As a longtime runner, I’ve experienced the special bond the running community shares many times. At the end of the New Jersey Marathon just last week, I found myself in stride with another runner who told me I was, “Doing great” around mile 25 — probably about the time I was ready to give up, and definitely around the time I did not look like I was doing great.
It didn’t matter though. I responded, “You are, too” and from there, I learned it was his second marathon, he was from New Jersey, and he thought he could qualify for Boston with his finish time. I told him about my recent train wreck of a race in Boston, and, crazily enough, I was back for more. We then encouraged each other for the remainder of what must have been the longest 1.2-miles of my life, straight through the finish line — where we fist bumped to celebrate our victories.
This is just one example. There was also the man at the 2014 New York City Marathon who picked up my iPod after I’d dropped it in the first 5k of the race (where it’s crazy crowded and going back would have disrupted others). Without missing a beat, he handed it back to me and gently pushed me forward so I wouldn’t get in the way of the other runners. It’s moments like these that make me appreciate what being a runner is all about: In between the black toenails and tight hamstrings, there’s a strong, supportive community.
Now, some would say the relationship between cyclists and runners is not so hot. I’ve experienced this many times, especially running in the city. I don’t understand how cyclists going over the Queensboro Bridge don’t get that they should stay in the DESIGNATED bike lane, or why some runners on the West Side Highway can’t figure out that spreading themselves across the entire pathway is not only dumb, but dangerous. Irregardless, until I got my first road bike last June, I was largely unaware of what the cycling community entailed. That all changed yesterday, though, when I found myself spending nearly a full day of riding with a complete stranger.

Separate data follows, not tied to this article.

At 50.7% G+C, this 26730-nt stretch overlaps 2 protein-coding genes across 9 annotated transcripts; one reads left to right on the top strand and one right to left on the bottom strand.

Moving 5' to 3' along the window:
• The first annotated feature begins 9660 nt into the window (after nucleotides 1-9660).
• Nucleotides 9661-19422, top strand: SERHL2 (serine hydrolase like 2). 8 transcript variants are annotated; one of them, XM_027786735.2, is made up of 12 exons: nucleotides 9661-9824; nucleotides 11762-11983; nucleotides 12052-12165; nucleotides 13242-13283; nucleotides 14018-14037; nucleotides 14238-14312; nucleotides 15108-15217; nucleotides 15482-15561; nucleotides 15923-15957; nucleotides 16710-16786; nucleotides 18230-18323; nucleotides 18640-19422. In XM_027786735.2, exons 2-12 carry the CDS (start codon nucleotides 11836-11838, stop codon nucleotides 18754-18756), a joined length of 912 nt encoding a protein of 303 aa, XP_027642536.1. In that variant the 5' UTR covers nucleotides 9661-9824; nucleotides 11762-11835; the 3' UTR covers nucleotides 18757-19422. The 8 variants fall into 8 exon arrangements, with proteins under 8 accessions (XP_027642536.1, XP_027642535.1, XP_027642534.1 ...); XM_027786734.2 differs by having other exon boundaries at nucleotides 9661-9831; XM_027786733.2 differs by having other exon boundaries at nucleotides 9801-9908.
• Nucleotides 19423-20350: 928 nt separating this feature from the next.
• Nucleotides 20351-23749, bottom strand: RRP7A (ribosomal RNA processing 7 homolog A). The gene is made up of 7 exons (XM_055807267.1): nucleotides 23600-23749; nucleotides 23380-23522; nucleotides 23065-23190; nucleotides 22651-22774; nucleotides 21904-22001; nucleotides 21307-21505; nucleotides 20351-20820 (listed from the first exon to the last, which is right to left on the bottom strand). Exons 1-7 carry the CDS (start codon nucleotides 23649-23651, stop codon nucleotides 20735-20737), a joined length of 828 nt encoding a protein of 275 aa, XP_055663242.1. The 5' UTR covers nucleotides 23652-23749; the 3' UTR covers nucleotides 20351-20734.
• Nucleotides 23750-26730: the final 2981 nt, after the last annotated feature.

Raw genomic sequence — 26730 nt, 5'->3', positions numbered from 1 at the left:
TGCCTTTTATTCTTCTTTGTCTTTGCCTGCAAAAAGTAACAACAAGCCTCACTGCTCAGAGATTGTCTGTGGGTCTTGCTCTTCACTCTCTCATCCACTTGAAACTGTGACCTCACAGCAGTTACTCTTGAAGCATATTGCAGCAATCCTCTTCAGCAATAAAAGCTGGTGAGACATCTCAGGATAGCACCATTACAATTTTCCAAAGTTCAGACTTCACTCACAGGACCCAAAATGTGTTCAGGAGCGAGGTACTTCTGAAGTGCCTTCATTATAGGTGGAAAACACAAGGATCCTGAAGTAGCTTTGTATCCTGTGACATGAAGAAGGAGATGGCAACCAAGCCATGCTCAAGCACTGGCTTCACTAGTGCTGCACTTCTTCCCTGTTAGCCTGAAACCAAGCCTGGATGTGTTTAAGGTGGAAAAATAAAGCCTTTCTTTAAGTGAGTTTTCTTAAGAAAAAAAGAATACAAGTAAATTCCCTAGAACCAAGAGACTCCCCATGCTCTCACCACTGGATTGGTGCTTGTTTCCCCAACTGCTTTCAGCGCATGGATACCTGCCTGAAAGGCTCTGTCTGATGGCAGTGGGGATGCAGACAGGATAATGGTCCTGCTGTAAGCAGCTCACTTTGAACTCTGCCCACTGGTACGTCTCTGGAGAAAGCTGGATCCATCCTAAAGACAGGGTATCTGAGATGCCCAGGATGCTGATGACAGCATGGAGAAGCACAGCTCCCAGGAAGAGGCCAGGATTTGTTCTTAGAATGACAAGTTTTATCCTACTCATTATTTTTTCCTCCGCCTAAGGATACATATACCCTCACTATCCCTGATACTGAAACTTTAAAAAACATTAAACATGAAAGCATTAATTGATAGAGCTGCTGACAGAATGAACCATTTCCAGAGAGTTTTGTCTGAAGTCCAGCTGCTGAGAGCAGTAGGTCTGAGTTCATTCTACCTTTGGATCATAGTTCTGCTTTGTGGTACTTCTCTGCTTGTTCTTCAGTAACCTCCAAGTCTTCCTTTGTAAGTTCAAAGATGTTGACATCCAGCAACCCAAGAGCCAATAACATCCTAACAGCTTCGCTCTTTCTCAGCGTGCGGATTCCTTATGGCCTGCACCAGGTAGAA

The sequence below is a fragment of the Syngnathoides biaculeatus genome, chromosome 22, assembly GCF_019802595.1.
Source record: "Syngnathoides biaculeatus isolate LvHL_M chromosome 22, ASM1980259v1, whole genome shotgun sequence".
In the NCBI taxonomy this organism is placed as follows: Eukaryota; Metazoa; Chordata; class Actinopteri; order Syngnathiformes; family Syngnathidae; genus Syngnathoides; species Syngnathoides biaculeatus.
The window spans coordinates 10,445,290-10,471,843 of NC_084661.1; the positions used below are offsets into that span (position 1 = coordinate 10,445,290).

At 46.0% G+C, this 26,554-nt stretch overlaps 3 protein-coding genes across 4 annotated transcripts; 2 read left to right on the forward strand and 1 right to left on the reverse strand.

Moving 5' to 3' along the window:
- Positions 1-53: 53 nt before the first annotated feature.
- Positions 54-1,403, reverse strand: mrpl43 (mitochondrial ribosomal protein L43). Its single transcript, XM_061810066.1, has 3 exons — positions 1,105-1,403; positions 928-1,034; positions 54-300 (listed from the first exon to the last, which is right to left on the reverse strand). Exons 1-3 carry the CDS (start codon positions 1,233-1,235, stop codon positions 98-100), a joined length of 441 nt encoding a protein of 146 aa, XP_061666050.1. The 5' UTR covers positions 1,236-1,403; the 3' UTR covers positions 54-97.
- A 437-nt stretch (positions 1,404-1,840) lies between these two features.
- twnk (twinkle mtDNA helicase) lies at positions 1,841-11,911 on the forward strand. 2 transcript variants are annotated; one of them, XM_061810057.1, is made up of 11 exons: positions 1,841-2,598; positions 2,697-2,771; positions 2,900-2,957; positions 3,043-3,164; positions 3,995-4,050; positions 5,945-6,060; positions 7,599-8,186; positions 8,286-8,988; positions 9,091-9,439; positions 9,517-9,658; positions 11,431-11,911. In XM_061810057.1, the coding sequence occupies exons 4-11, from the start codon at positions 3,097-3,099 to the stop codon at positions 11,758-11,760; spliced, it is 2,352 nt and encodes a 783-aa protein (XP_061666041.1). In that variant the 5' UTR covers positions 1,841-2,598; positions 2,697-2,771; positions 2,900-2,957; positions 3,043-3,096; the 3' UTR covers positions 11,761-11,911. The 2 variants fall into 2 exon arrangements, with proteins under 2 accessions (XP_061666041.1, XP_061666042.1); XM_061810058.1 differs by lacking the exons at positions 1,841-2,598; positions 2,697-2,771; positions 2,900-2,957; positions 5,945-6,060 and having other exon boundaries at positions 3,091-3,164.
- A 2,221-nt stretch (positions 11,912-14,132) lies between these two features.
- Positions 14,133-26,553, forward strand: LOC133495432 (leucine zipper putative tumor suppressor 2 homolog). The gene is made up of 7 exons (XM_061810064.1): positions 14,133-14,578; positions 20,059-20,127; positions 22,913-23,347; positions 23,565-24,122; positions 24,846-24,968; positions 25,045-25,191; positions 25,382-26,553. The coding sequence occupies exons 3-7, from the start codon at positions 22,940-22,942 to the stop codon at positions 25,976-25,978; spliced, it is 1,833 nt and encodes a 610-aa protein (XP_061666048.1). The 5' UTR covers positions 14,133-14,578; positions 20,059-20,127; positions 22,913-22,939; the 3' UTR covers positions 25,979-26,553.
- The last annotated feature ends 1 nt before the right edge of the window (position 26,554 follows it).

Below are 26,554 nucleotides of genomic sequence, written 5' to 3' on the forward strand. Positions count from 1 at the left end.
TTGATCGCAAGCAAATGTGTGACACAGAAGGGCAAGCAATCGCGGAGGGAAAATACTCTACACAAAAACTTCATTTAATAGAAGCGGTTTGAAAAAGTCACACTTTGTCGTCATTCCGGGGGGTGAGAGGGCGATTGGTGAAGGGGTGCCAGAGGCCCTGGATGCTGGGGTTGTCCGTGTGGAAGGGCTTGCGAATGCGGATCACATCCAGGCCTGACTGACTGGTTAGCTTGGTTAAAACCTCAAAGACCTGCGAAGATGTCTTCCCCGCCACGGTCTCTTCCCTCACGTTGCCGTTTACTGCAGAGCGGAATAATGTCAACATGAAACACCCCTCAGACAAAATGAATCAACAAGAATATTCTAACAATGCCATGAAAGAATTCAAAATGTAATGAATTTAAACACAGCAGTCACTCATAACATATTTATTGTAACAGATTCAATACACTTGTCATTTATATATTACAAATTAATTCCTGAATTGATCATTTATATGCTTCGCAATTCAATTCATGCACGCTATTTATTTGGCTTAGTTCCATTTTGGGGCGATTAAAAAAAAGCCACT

I wasn’t supposed to spend the day alone. I had plans to ride to Rockaway Beach with a group of friends from The Rise NYC. We’ve been riding together quite regularly, and it’s a great group of people. I was stoked to ride my new bike — an Alias Tiagra from Specialized Bikes — and set out to meet my friends with a positive attitude. However, due to a string of unfortunate incidents — my clip-ins were new, and making me nervous; I have been overemotional the past few weeks and had let it effect me deeply the night before; I was nervous about riding in traffic — I ended up telling my friends to go on without me, then instantly regretted my decision and told myself I could catch up to them at some point along the ride.
I plugged in my Google Maps and kept my phone in my sports bra so I could hear the directions, and started making my way to the Rockaways solo. Part of me was annoyed with myself (why would you tell your friends to leave you?! so you could sulk alone?!) and the other part of me was embracing the challenge of catching up to them. After a solid hour and a half of riding, I knew I was getting close to the beach. Another cyclist and I kept hitting the same stop signs, and we exchanged niceties. At the third or fourth sign, he asked if I was going to the beach. I told him yes, and he said he was too. It was then I asked the creepiest question, ever: